One of the things that really resonated with me was how careful everyone here is about preserving the landscape. They are very careful to make sure that you stay on the marked path, as the moss is 800 years old and cannot be trampled. There is no off-roading with vehicles, or having a campfire in the middle of nowhere - you would be burned at a stake! (Not literally, but it seems that way). One of the guides we had mentioned that their country is almost too careful about preserving their landscape. They are preserving it to the extent that it cannot be truly enjoyed by those who live here, outside of hikers.
Once we reached the base camp, we were divided into four groups to descend into the volcano. We were in the third group, so we took some time to look at some of the other sights around the trailer. At some point recently (not within the last 2 years, but likely not long before that) someone built a shelter on the side of the volcano. It is not known who built it or what the purpose was, but it has not been claimed. There are also some popped lava 'bubbles', which were very interesting to see. Soon enough though, we were suited up and ready to climb the last bit, then descend into the volcano.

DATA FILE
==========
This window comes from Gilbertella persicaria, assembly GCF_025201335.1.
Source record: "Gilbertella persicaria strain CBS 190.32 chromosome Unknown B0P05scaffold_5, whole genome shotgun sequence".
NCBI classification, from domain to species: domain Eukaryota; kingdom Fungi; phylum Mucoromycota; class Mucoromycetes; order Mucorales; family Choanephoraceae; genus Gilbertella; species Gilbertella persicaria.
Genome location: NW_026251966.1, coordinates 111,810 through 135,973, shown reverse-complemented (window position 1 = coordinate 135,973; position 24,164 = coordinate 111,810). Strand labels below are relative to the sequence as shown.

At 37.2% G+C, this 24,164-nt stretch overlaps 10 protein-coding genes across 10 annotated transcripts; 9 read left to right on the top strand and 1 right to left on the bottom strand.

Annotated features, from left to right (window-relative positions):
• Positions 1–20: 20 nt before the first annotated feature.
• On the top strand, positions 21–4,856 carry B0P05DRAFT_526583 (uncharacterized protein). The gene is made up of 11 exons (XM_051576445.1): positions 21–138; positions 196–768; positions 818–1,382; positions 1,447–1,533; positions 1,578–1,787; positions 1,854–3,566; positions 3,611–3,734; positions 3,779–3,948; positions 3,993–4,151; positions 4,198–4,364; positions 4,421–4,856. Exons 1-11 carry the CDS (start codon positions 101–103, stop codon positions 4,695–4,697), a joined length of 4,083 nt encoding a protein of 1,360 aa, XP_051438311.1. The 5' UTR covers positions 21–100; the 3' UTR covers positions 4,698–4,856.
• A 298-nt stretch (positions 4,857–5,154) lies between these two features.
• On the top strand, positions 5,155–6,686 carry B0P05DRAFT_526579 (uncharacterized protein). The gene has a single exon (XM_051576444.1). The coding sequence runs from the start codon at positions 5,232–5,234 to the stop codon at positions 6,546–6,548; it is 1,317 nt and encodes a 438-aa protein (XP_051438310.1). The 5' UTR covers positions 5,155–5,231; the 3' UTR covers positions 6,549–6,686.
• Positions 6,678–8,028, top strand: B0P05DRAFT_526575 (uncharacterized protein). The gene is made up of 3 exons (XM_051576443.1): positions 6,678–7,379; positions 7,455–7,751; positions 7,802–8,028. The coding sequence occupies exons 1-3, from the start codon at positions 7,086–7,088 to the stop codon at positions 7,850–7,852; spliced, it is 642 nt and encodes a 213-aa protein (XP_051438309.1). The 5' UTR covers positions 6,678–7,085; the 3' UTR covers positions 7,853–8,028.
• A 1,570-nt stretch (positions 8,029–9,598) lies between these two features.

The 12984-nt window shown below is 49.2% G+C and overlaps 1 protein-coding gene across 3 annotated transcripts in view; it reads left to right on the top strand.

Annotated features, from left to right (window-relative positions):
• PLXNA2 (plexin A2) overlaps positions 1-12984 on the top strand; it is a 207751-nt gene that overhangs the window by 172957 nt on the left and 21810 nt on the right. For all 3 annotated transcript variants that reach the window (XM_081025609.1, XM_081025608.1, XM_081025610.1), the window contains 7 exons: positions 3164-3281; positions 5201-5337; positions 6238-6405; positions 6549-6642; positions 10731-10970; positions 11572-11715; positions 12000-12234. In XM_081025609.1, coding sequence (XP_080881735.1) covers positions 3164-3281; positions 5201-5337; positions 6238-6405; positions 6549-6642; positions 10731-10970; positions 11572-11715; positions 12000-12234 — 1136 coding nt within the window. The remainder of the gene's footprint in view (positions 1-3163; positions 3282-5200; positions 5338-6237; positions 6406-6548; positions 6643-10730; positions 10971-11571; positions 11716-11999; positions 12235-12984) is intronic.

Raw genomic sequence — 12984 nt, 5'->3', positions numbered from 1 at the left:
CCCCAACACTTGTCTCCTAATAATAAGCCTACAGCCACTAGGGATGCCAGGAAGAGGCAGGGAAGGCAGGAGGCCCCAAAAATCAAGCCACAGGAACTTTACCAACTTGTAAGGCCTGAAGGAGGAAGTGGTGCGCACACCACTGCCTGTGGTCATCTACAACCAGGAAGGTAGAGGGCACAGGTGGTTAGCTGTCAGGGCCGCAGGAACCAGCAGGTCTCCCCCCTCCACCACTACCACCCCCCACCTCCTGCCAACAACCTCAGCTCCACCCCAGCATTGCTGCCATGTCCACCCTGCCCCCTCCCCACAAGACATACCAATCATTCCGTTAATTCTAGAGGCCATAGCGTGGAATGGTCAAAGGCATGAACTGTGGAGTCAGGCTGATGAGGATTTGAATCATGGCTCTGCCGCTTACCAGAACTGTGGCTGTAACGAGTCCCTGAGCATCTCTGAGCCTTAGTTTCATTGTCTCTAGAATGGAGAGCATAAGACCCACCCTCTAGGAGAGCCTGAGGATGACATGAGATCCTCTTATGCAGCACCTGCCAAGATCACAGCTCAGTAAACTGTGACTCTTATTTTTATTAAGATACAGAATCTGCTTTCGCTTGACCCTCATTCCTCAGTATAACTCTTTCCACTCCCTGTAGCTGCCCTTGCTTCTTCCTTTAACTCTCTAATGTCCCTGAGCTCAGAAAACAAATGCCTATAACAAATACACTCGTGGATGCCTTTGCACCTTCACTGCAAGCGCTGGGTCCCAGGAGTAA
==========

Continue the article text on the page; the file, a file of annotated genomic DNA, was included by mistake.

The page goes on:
When we got back to the base camp we were treated to lamb soup and coffee -- it hit the spot after the windy trek.
We were also treated to the site of a semi-wild arctic fox begging for food outside of the camp. (I say semi-wild because it was approachable as long as you had food, but you wouldn't want to touch it)
We then made the trek back to the van, which took about 30 min (no detour this time).
It was about 3pm when we got back, so we still had lots of daylight left. We began by finding Bonus, Iceland's equivalent to Superstore. Enough food to last us 4 breakfasts & suppers cost ~$100.
We found a nice restaurant where both Gilles and I were satisfied - he was able to get a burger, and I got some red fish with shrimp sauce and roasted potatoes, with some Skyr (frozen yogurt) and blueberries for dessert.
On the way back to our apartment we saw the Google Street Maps car. Ironically, while this would have been big news at home it was the least exciting thing that happened today!
Tomorrow we will be having a mostly free day - we have a horseback riding tour in the morning and then we have the afternoon to do whatever we decide!